NOW Magazine has a mostly positive review of CBC's Little Mosque on the Prairie
, but this paragraph is worrisome:
Unlike the usual fish-out-of-water scenario in which an ignorant and often arrogant newcomer is taken down a peg or two by the quirky but knowing locals (see Men In Trees), Little Mosque makes the locals (God-fearing white folks) ignorant and intolerant and the butt of most of the jokes, while the members of the Muslim community are peaceful, conciliatory and occasionally sharp-tongued.
That might fly with pointy-headed TV critics who may not think much of God-fearing white folks themselves. But it's not going to go over well with the largely God-fearing, white audience.
I haven't seen the pilot, so I'm whistling in the dark. But it seems to me they might have missed an opportunity to use the Muslim experience to look at the strangenesses and contradictions of Canadian culture, not just their own immigrant experience. I find Wim Wenders' movies interesting because as a German he has a different perspective on American culture. One of the best early books on America was De Toqueville's -- it took a French aristocrat to see clearly what was unique about the new nation.
I'll be tuning my PVR in on Tuesday...
I was intrigued by what I read about it, but the clips I saw of it just seemed heavy-handed. It doesn't look like fun to watch; it looks like good-for-you TV, and that's not what keeps people coming back.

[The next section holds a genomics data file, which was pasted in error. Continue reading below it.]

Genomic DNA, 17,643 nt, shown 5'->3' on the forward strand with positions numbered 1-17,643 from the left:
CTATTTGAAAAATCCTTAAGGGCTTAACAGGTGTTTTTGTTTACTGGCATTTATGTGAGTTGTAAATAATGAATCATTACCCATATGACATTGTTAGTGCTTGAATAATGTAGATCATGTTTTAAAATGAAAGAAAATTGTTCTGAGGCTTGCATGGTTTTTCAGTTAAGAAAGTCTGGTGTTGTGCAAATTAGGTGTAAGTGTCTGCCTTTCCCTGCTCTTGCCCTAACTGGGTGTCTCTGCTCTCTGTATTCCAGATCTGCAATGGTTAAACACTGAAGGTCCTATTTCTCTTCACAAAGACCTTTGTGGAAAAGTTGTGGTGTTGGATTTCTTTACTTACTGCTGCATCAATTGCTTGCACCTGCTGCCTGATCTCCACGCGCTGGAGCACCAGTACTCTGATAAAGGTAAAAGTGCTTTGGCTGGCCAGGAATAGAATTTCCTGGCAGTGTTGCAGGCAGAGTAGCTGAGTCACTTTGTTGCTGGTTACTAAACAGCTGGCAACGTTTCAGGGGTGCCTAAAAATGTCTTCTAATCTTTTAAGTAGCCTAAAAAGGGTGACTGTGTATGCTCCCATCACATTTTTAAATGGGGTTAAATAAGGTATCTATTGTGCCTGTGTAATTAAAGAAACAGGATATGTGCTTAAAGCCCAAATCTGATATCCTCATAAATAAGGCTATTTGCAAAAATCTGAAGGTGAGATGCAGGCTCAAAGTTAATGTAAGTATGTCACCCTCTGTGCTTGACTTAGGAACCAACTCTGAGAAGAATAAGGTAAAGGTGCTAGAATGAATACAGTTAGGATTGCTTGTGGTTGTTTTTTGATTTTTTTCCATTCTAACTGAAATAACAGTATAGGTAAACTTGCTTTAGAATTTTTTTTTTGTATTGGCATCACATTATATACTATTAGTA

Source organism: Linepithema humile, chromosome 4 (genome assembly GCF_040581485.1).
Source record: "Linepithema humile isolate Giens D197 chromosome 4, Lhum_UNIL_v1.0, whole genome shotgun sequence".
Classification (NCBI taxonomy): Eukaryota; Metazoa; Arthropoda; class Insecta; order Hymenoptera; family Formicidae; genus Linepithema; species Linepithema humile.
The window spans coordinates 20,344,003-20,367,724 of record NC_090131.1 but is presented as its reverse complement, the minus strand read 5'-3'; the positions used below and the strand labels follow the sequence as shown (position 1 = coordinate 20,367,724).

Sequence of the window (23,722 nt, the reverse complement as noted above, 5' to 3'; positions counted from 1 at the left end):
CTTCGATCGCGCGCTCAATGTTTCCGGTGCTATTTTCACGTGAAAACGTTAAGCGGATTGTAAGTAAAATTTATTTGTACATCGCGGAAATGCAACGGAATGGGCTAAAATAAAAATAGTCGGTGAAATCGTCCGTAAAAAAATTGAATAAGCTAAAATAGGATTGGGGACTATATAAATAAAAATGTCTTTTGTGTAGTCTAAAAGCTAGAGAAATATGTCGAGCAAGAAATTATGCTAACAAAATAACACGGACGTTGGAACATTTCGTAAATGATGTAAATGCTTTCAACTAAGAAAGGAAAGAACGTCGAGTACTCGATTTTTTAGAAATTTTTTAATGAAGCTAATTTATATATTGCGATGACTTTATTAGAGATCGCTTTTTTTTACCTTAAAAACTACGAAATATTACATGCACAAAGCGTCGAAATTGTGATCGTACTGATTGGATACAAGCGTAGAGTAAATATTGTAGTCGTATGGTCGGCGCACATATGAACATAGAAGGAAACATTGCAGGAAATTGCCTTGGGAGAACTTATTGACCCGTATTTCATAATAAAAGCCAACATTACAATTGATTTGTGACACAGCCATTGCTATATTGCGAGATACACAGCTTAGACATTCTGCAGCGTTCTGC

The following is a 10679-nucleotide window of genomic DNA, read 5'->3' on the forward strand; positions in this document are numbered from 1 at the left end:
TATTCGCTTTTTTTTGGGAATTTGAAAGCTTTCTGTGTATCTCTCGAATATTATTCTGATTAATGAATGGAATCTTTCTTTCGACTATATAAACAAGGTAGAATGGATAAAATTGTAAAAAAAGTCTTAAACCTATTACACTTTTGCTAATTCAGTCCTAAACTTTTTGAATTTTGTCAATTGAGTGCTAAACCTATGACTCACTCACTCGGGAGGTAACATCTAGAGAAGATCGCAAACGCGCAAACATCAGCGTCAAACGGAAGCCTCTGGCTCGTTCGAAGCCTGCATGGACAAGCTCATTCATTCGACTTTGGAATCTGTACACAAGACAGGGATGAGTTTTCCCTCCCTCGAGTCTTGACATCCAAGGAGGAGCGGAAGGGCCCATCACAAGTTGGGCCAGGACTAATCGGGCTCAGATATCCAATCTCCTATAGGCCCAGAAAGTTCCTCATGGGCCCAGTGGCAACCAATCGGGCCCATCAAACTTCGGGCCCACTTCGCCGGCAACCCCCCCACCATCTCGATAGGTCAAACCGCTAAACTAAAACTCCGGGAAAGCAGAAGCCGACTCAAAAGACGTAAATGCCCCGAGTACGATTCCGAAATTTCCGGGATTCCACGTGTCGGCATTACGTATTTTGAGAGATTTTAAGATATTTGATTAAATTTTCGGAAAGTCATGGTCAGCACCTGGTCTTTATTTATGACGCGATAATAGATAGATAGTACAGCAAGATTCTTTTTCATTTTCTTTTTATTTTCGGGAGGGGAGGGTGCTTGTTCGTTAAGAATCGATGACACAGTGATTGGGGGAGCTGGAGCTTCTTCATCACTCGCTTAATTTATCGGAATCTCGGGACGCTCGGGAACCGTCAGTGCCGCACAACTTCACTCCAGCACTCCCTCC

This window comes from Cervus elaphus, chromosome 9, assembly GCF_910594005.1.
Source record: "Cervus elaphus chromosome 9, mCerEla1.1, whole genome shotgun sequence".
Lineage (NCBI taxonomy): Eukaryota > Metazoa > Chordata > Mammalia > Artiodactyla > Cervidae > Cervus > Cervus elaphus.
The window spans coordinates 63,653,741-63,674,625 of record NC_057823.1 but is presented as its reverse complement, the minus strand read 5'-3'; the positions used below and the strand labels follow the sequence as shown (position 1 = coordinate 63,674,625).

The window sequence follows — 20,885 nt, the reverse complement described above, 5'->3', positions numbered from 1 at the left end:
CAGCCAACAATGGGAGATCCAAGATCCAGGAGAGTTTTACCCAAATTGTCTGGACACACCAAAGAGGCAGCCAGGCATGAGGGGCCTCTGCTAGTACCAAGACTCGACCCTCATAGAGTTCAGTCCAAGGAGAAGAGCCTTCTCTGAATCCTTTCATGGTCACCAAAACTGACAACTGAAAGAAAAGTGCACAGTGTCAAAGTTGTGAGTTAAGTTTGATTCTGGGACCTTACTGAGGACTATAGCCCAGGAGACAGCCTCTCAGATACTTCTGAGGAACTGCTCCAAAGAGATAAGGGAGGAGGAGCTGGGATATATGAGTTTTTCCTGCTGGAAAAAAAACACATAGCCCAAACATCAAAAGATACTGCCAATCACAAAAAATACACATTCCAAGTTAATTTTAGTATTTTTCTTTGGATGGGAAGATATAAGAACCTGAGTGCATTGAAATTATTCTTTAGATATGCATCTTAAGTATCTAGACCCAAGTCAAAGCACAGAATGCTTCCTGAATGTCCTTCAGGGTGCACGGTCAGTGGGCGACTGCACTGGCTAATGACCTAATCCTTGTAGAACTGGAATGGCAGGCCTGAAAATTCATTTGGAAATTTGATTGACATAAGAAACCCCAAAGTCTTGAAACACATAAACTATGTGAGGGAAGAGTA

Your comment about it reminds me of the movie To Wong Foo, Thanks For Everything, Julie Newmar, which was filmed near my hometown in Nebraska. (Some of my college friends were extras in it.) It's a cute movie, but I can't shake the feeling that the screenwriter sat in his New York apartment imagining what Nebraska must be like, and putting every idea he had of small-minded Midwestern yokels into it.
Paris, Texas was brilliant...
I've only seen clips, and it does seem a bit heavy handed. That said, I think a lot of times when minority stories are told, there's the feeling that the depiction has to show as much of a idealised version of our lives as possible, mainly to contradict the negative portrayals that already on television. That doesn't necessarily create great television, but I think as subsequent programming with Muslims in the lead are broadcast, film makers will feel more comfortable making their minority characters more flawed.
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